Going into Tuesday’s games, Clark is currently 11th in average fouls drawn per contest, averaging 4.2 per contest, tops among rookies in that category. She is third overall in total fouls drawn with 46, but the Fever (2-9) have played the most games.

Clark has said she won't let the physical play get into her head and that she will continue to play her game. At times, however, her frustration has shown when she feels she doesn't get a call. She has been hit with a league-leading three technical fouls. A seventh technical during the regular season would result in a one-game suspension.

Fever coach Christie Sides understands Clark's frustrations and isn't taking the “it is what it is” approach. Sides believes some of the fouls against Clark have crossed the line and said she will continue to send video clips to the league until something is done about it.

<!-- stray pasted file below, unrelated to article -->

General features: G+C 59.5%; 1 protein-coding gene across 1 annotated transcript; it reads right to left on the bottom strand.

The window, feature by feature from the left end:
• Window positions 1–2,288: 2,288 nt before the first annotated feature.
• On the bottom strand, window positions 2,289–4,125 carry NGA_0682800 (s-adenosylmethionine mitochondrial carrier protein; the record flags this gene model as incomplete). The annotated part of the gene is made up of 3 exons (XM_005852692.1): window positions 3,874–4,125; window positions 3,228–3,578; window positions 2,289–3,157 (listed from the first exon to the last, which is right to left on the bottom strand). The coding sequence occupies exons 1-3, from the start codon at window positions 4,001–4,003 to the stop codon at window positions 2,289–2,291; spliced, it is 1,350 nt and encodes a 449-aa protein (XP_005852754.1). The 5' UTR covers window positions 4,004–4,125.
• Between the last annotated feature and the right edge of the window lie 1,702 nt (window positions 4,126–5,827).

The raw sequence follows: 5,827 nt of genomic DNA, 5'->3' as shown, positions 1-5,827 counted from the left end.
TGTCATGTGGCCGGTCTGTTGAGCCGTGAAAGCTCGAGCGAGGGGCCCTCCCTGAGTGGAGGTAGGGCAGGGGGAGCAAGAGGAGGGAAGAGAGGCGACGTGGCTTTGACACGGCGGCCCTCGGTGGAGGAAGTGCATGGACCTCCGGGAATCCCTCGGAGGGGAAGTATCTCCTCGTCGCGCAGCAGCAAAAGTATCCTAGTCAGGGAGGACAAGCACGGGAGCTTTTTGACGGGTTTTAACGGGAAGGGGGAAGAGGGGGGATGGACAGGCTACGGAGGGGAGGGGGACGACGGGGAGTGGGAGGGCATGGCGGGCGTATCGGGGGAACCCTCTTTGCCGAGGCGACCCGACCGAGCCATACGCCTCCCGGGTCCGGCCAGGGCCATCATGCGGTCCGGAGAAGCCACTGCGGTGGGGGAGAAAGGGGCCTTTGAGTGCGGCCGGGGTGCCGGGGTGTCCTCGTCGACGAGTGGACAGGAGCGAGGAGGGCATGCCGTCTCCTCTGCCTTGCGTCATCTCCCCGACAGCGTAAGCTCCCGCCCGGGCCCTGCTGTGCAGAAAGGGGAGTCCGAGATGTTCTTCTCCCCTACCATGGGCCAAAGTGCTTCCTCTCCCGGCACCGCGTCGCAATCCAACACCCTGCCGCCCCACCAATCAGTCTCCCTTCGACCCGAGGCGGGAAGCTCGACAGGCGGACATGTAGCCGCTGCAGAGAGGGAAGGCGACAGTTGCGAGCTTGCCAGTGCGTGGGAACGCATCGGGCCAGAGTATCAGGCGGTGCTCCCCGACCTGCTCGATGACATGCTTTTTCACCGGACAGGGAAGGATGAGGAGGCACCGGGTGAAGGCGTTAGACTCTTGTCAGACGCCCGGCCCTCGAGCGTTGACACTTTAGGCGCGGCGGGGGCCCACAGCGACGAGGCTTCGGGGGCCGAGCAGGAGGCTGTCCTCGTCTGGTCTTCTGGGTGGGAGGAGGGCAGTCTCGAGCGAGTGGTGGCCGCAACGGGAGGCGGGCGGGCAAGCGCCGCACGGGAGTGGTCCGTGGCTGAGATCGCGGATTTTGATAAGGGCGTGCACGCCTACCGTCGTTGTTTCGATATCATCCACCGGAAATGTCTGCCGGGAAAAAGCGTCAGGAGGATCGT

Indiana Fever guard Caitlin Clark (22) drives against Las Vegas...

Indiana Fever guard Caitlin Clark (22) drives against Las Vegas Aces forward Alysha Clark (7) during the second half of a WNBA basketball game Saturday, May 25, 2024, in Las Vegas. Credit: AP/John Locher

The Carter foul happened in Clark's first pro matchup with college rival Angel Reese, a 71-70 Indiana win. Reese has had her own “welcome to the WNBA moments." Most notably, when she was thrown to the ground on a hard foul by Connecticut's Alyssa Thomas in a Sky-Sun game last month.

The officials immediately went to the monitor to review the situation and upgraded the foul to a flagrant-2 on Thomas, which comes with an automatic ejection.

“It’s not just cause I’m a rookie,” Reese said of the physical play that comes her way. “I’m a player. I’m a basketball player. They don’t give a damn if I’m a rookie. I mean, I want them to come at me every day, I want them to come at everybody. I mean, they’re not supposed to be nice to me. I hope you all know that.

"They’re not supposed to be nice to me or lay down because I’m Angel Reese or cause I’m a rookie.”